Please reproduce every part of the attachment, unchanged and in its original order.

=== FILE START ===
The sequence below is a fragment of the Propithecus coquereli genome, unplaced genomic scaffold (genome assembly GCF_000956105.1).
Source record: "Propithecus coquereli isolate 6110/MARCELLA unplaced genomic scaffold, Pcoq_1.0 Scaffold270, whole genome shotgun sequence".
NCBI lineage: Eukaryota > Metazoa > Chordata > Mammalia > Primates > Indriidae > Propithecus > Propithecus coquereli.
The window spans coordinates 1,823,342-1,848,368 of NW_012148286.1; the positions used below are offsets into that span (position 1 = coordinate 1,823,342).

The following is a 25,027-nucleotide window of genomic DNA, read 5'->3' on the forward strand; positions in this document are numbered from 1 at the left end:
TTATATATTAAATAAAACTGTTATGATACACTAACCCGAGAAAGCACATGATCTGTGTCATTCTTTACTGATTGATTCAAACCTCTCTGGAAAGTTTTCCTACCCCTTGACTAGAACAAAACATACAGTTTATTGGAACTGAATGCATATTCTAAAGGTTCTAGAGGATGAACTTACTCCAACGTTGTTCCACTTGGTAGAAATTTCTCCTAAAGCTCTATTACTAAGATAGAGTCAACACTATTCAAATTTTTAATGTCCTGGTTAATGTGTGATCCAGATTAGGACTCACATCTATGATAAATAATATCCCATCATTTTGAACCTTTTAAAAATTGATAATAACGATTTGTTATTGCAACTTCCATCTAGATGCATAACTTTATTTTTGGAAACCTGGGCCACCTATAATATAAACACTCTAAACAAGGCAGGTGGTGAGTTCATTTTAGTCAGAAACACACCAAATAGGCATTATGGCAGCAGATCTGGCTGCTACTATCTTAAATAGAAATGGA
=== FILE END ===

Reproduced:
The sequence below is a fragment of the Propithecus coquereli genome, unplaced genomic scaffold (genome assembly GCF_000956105.1).
Source record: "Propithecus coquereli isolate 6110/MARCELLA unplaced genomic scaffold, Pcoq_1.0 Scaffold270, whole genome shotgun sequence".
NCBI lineage: Eukaryota > Metazoa > Chordata > Mammalia > Primates > Indriidae > Propithecus > Propithecus coquereli.
The window spans coordinates 1,823,342-1,848,368 of NW_012148286.1; the positions used below are offsets into that span (position 1 = coordinate 1,823,342).

The following is a 25,027-nucleotide window of genomic DNA, read 5'->3' on the forward strand; positions in this document are numbered from 1 at the left end:
TTATATATTAAATAAAACTGTTATGATACACTAACCCGAGAAAGCACATGATCTGTGTCATTCTTTACTGATTGATTCAAACCTCTCTGGAAAGTTTTCCTACCCCTTGACTAGAACAAAACATACAGTTTATTGGAACTGAATGCATATTCTAAAGGTTCTAGAGGATGAACTTACTCCAACGTTGTTCCACTTGGTAGAAATTTCTCCTAAAGCTCTATTACTAAGATAGAGTCAACACTATTCAAATTTTTAATGTCCTGGTTAATGTGTGATCCAGATTAGGACTCACATCTATGATAAATAATATCCCATCATTTTGAACCTTTTAAAAATTGATAATAACGATTTGTTATTGCAACTTCCATCTAGATGCATAACTTTATTTTTGGAAACCTGGGCCACCTATAATATAAACACTCTAAACAAGGCAGGTGGTGAGTTCATTTTAGTCAGAAACACACCAAATAGGCATTATGGCAGCAGATCTGGCTGCTACTATCTTAAATAGAAATGGA